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August 14, 1937 - Image 2

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Michigan Daily, 1937-08-14

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THE MICHIGAN DAILY

SATURDAY, AUGUST 14, 1937

grant the munitions makers some of their
transgressions.
Spurious documents, forged by armament
salesmen, it has now been proved, created the
English naval scare of 1909. At that time rumors
ran rife that "gigantic preparations" were being
made for an enormous increase in the German
navy. The results, exactly as some powers had
hoped: England upped her naval budget for
the ensuing year by three millions. Parallel was
the 1930 case in Rumania when the whole coun-
try was mysteriously disquieted by fear of a
Russian attack. Apprehension curiously sub-
sided when Rumania dispatched a -large order
for arms to the Skoda works in Switzerland.
French armament companies, confirmed en-
emies of nationalism of course, contributed to
the Hitler campaign funds and now work over-
time producing arms for Der Fuehrer's treaty-
defiant army.
At home there was the 1915 Senate investiga-
tion which disclosed that the United States navy
was paying flagrant over-charges from Amer-
ican armament companies who were allowing
foreign countries cheaper rates in whole-heart-
ed accordance with their philosophy. of inter-
nationalism. Then there is the redoubtable
William B. Shearer whose boast it is that he
broke up the 1927 Geneva Nava Conference,
acting in his capacity as lobbyist for certain in-
terests. This tasty morsel was revealed when
Lobbyist Shearer sued for the $250,000 he claimed
owed to him for his yeoman service.
Gerald Nye's recent Senate investigation
showed that munitions makers figured price on
the basis of cost plus 10 per cent. But cost be-
came for them a convenient all-inclusive item.
Anything from lobbying fees and newspaper sub-
sidies to the general manager's palatial home was
relegated to the cost side of the balance sheet.
Prospects are not too dismal, however. Con-
gress, judging by the progressive frequency of
government-ownership demands, is growing tired
of the armament makers' tune. It begins to
look like the death of the golden-egged goose.
Wartime profits ran as high as 800 per cent and
the depression has done little toward removing
the companies from their solid position in the
clover. Perhaps a half a dozen more Senate in-
vestigations may accomplish the feat at which
the depression failed. At least let's hope they
will.
As Others See it
Wrongs Of Education
(From The Daily Illini)
Today, the last day of summer school, a fair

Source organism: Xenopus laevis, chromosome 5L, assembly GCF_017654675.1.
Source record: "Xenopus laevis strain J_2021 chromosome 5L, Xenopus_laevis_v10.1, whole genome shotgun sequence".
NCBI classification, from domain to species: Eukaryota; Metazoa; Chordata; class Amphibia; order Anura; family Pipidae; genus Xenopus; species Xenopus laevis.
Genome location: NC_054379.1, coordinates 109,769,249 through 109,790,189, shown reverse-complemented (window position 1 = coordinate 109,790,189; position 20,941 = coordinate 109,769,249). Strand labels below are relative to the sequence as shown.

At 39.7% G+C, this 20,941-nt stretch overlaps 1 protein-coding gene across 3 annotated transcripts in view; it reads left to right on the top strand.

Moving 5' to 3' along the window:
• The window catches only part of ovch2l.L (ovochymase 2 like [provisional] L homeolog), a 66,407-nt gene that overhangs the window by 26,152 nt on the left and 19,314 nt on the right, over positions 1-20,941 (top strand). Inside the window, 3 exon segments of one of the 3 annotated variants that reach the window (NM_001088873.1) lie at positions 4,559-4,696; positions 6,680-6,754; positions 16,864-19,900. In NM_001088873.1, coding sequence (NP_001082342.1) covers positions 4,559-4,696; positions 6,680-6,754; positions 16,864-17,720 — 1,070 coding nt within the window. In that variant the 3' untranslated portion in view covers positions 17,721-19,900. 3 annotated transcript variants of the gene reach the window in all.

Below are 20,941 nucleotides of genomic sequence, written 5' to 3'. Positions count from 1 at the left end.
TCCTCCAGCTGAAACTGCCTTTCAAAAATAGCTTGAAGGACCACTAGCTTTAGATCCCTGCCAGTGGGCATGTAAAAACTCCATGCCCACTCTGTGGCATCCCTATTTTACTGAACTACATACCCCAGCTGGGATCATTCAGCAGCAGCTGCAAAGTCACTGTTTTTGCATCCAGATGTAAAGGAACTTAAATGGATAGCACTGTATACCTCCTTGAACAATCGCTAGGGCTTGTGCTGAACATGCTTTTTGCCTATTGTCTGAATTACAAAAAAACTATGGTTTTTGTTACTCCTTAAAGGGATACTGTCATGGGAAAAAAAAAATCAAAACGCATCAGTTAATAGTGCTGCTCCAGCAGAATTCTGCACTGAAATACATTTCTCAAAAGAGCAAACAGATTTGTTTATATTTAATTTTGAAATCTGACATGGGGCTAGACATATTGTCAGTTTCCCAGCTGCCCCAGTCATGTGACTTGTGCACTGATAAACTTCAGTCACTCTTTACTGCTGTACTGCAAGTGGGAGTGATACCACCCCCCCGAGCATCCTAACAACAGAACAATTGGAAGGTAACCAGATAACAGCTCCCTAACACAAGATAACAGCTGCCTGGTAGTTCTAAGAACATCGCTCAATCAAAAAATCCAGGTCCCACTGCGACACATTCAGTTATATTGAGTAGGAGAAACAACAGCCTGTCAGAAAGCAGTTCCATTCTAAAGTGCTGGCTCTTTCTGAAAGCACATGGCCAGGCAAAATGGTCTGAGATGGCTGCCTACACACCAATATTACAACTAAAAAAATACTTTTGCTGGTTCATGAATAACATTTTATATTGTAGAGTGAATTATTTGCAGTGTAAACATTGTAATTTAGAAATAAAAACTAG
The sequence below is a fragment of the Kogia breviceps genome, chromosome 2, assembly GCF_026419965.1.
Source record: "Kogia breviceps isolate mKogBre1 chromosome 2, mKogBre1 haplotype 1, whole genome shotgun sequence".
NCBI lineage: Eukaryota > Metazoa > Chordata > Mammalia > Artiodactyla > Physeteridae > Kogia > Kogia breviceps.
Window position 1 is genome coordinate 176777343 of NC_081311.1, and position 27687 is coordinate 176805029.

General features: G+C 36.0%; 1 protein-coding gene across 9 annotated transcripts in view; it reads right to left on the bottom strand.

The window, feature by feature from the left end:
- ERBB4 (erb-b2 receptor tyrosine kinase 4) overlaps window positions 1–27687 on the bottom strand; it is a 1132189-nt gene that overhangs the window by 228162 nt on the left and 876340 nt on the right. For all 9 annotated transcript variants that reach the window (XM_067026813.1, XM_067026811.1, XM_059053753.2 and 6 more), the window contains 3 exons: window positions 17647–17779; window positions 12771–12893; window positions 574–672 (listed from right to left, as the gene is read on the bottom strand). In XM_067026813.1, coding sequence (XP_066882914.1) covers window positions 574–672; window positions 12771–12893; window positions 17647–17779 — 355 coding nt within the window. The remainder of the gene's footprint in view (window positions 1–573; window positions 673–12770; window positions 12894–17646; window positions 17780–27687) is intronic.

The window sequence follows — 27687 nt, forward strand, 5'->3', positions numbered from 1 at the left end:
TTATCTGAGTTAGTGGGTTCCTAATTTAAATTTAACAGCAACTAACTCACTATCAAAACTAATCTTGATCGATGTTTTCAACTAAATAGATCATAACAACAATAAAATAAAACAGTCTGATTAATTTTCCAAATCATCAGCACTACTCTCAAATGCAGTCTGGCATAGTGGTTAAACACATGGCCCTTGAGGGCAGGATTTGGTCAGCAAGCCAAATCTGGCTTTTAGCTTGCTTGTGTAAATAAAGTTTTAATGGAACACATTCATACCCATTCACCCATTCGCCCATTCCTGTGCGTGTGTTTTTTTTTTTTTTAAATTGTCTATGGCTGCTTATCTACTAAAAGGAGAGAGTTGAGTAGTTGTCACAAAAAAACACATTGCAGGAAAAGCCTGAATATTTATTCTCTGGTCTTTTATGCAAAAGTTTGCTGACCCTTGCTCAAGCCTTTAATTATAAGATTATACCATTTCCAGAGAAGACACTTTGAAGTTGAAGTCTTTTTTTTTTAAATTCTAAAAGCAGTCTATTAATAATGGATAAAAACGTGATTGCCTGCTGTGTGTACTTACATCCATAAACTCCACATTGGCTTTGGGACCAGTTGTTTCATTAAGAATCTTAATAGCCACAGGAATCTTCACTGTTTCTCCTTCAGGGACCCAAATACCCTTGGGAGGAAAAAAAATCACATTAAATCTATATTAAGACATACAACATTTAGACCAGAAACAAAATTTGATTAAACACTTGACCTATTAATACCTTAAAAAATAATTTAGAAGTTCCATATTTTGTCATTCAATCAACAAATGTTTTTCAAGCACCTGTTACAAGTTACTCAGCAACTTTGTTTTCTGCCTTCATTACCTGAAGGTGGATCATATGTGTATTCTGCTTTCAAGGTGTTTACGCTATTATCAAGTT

percentage of students will discover that they
made a mistake just eight weeks ago. As at the
end of every semester, the students who pur-
posely enrolled in "pipe" courses under easy
teachers are beginning to realize their error. They
find they didn't learn much because they didn't
work in these classes. They find they are faced
with as low a grade as they would have re-
ceived in a hard course because they loafed in
this so-called pipe.
The time table lists three things of importance
in connection with our courses-the number of
credit hours, the course, and the teacher. Any
one of these three factors will bring a judgment
of the student as to whether the course is de-
sirable.
But the most understandable and detestable
part of the whole procedure is the wide-spread
connection which exists between these factors and
the almighty grade. The student searches for
just so many hours in the manner that a child
looks for a piece of a block puzzle. He chooses a
course which requires the least expenditure of
time and effort with the maximum return in
hours and grade. An easy instructor and a
simple text are prime considerations.
Despicable shortsightedness of this kind on
the part of the student- accounts for the un-
educated diploma carriers. There are few men
in this University who really teach. That in-
volves in our mind the insistence that students
master a certain amount of factual material
outside the classroom. The classroom contribu-
tion then is merely thinking as the teacher di-
rects it. An application of universal principles
and an intelligent manipulation of facts is all

that is required.
The real teachers of the university either enjoy
much popularity or are appreciated only by a
small group of students. Some of them gain
large classes by sheer force of a genial treatment
of the course and the students, and those in the
class must think despite their antipathy toward
thinking. Those men and women who teach
small groups, and who are misunderstood by
most students who are confused and resentful
because of relentless barrages of seemingly point-
less and trivial questions, are to be appreciated
the more when their object is apparent. They
seek to teach by getting the student to reason
with them, and in consideration of the interests
which motivate their questioning, they are
teachers of the first rank.
We come back to the kernel of education when
we disparage slipshod and easy instruction. Mere
recitation is not enough. Precise and well con-
structed reasoning is essential before an educa-
tion can be claimed. We repeat our thesis that
education, no matter what theories and statistics
relate, is given only in the end by men who teach.

On The Level
By CREIGHTON COLEMAN
THE UNION STORIES for this week have been
rather brisk. One of them goes as follows.
Seems that a certain nice old lady called the